Ferrari has lodged a request for motor racing’s governing body, the FIA, to review the controversial penalty that cost Sebastian Vettel victory at the Canadian Grand Prix.
Vettel was issued a five-second time penalty after running wide and rejoining the track in what the stewards felt was an unsafe manner, forcing Lewis Hamilton off the circuit in their battle for the lead. Vettel crossed the line in first place, but Hamilton stayed close enough to Vettel to ensure he moved ahead once the punishment was applied.
The decision was widely condemned by fans and former world champions, with a furious Vettel saying the stewards stole victory from Ferrari.
Ferrari decided not to appeal the penalty within 96 hours of the race, but the FIA’s International Sporting Code allows for any decision to be looked at again if “a significant and relevant new element is discovered which was unavailable to the parties seeking the review at the time of the competition concerned.” The Italian team had until the Sunday of the French Grand Prix to ask for that process to begin, and on Monday confirmed that was the course of action it will pursue.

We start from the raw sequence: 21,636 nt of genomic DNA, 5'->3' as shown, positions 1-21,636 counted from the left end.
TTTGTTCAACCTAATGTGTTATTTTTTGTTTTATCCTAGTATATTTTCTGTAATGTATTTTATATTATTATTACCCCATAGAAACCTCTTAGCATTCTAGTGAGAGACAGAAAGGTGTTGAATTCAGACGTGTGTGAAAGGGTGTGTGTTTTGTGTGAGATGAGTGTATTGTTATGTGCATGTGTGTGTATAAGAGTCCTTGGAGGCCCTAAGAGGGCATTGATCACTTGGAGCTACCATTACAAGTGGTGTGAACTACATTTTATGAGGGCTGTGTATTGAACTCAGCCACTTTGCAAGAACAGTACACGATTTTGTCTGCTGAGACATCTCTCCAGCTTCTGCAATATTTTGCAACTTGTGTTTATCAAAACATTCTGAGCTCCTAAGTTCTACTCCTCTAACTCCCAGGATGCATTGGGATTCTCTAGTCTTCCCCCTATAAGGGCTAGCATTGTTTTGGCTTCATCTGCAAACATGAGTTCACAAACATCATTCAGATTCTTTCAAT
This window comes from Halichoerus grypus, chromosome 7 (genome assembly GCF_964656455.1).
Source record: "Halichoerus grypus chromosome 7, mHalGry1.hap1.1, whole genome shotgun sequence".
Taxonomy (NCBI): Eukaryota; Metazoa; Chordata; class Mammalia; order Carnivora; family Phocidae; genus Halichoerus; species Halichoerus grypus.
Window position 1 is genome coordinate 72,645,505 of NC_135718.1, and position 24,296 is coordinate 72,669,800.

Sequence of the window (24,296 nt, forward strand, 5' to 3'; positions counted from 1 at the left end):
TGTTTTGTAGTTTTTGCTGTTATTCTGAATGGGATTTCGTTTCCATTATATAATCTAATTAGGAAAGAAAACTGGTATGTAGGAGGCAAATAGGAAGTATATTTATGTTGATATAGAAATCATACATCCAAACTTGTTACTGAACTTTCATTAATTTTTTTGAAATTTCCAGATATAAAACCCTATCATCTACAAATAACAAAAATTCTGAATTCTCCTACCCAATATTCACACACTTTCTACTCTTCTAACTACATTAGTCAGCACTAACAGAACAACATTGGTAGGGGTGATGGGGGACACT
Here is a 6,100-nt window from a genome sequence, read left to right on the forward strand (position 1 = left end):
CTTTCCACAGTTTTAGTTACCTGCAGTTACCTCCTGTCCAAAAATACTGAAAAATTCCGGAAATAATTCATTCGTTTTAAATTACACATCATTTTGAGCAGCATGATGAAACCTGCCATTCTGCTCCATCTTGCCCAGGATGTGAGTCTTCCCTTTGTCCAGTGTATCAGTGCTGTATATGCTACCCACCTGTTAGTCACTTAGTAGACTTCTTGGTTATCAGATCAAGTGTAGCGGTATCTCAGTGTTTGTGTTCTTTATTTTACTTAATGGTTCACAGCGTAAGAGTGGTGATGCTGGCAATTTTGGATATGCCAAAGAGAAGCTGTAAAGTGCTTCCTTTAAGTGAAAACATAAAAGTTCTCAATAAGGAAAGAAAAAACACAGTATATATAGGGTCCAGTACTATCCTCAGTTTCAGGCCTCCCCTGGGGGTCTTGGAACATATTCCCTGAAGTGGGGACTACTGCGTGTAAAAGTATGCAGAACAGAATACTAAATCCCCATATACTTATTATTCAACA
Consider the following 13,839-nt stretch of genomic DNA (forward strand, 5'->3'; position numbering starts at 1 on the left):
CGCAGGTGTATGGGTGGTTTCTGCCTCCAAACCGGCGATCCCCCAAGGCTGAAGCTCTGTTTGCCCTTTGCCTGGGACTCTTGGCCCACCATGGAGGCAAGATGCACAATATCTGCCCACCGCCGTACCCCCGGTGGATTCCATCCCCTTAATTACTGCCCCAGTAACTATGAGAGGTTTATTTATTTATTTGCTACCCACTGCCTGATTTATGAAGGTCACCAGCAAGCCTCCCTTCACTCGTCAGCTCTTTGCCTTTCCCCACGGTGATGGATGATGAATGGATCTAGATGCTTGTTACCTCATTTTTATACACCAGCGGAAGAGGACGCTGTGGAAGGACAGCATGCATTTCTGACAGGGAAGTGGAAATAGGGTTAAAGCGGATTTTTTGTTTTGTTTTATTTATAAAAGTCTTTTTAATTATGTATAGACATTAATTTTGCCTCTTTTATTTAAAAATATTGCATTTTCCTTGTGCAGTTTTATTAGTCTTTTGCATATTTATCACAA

Ferrari refused to comment on the nature of the new evidence it has put forward. The same four stewards — or FIA-appointed replacements if the Canadian GP stewards are not available — will review that evidence in the coming days to work out if it can be considered admissible. If the evidence is admissible, a secondary hearing will be held in which the stewards will review their original decision in light of the new evidence.
The last review of a similar nature came following last year’s Azerbaijan Grand Prix when Williams appealed a grid penalty given to Sergey Sirotkin for the following race in Spain. In that instance the stewards held a teleconference with team representatives before rejecting the review and issuing a nine-point document explaining why they felt no new evidence had come to light.